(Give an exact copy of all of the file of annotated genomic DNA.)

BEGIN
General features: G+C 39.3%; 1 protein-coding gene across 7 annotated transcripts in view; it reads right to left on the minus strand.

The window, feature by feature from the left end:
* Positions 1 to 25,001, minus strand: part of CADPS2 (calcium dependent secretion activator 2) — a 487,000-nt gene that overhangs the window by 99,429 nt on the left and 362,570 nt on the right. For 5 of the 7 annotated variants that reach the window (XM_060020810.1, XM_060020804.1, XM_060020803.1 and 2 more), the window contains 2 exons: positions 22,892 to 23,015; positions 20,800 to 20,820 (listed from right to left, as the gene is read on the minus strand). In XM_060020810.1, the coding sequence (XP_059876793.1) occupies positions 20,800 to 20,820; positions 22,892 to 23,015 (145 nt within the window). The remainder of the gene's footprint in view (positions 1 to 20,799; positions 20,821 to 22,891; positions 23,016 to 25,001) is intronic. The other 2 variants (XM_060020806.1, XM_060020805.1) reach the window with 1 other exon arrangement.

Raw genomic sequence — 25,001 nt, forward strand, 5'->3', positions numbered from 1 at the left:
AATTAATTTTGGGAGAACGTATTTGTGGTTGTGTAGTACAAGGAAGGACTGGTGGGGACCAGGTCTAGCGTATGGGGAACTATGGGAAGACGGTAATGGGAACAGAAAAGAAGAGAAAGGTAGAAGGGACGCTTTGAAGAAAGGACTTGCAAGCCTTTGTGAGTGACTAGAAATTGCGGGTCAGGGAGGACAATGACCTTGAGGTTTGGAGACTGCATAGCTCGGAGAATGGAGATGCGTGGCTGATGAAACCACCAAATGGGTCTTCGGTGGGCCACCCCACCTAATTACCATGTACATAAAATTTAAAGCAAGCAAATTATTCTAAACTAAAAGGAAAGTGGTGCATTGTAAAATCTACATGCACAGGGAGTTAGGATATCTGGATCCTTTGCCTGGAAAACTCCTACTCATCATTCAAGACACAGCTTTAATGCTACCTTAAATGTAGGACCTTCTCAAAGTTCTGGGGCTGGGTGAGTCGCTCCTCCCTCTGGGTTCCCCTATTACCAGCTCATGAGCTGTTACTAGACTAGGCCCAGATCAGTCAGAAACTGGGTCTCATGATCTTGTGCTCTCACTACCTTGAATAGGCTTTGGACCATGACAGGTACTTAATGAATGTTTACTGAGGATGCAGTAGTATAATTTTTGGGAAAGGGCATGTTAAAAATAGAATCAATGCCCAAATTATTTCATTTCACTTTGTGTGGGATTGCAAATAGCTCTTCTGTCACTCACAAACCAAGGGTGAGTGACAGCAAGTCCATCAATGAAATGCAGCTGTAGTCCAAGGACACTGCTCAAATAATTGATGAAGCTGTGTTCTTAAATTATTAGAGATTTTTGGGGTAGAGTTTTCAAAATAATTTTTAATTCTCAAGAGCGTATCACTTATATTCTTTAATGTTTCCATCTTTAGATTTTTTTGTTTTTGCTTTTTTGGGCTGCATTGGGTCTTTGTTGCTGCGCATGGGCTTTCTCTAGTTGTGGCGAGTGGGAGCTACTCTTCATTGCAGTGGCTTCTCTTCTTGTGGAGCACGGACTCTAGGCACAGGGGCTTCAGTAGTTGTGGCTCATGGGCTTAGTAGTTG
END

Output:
General features: G+C 39.3%; 1 protein-coding gene across 7 annotated transcripts in view; it reads right to left on the minus strand.

The window, feature by feature from the left end:
* Positions 1 to 25,001, minus strand: part of CADPS2 (calcium dependent secretion activator 2) — a 487,000-nt gene that overhangs the window by 99,429 nt on the left and 362,570 nt on the right. For 5 of the 7 annotated variants that reach the window (XM_060020810.1, XM_060020804.1, XM_060020803.1 and 2 more), the window contains 2 exons: positions 22,892 to 23,015; positions 20,800 to 20,820 (listed from right to left, as the gene is read on the minus strand). In XM_060020810.1, the coding sequence (XP_059876793.1) occupies positions 20,800 to 20,820; positions 22,892 to 23,015 (145 nt within the window). The remainder of the gene's footprint in view (positions 1 to 20,799; positions 20,821 to 22,891; positions 23,016 to 25,001) is intronic. The other 2 variants (XM_060020806.1, XM_060020805.1) reach the window with 1 other exon arrangement.

Raw genomic sequence — 25,001 nt, forward strand, 5'->3', positions numbered from 1 at the left:
AATTAATTTTGGGAGAACGTATTTGTGGTTGTGTAGTACAAGGAAGGACTGGTGGGGACCAGGTCTAGCGTATGGGGAACTATGGGAAGACGGTAATGGGAACAGAAAAGAAGAGAAAGGTAGAAGGGACGCTTTGAAGAAAGGACTTGCAAGCCTTTGTGAGTGACTAGAAATTGCGGGTCAGGGAGGACAATGACCTTGAGGTTTGGAGACTGCATAGCTCGGAGAATGGAGATGCGTGGCTGATGAAACCACCAAATGGGTCTTCGGTGGGCCACCCCACCTAATTACCATGTACATAAAATTTAAAGCAAGCAAATTATTCTAAACTAAAAGGAAAGTGGTGCATTGTAAAATCTACATGCACAGGGAGTTAGGATATCTGGATCCTTTGCCTGGAAAACTCCTACTCATCATTCAAGACACAGCTTTAATGCTACCTTAAATGTAGGACCTTCTCAAAGTTCTGGGGCTGGGTGAGTCGCTCCTCCCTCTGGGTTCCCCTATTACCAGCTCATGAGCTGTTACTAGACTAGGCCCAGATCAGTCAGAAACTGGGTCTCATGATCTTGTGCTCTCACTACCTTGAATAGGCTTTGGACCATGACAGGTACTTAATGAATGTTTACTGAGGATGCAGTAGTATAATTTTTGGGAAAGGGCATGTTAAAAATAGAATCAATGCCCAAATTATTTCATTTCACTTTGTGTGGGATTGCAAATAGCTCTTCTGTCACTCACAAACCAAGGGTGAGTGACAGCAAGTCCATCAATGAAATGCAGCTGTAGTCCAAGGACACTGCTCAAATAATTGATGAAGCTGTGTTCTTAAATTATTAGAGATTTTTGGGGTAGAGTTTTCAAAATAATTTTTAATTCTCAAGAGCGTATCACTTATATTCTTTAATGTTTCCATCTTTAGATTTTTTTGTTTTTGCTTTTTTGGGCTGCATTGGGTCTTTGTTGCTGCGCATGGGCTTTCTCTAGTTGTGGCGAGTGGGAGCTACTCTTCATTGCAGTGGCTTCTCTTCTTGTGGAGCACGGACTCTAGGCACAGGGGCTTCAGTAGTTGTGGCTCATGGGCTTAGTAGTTG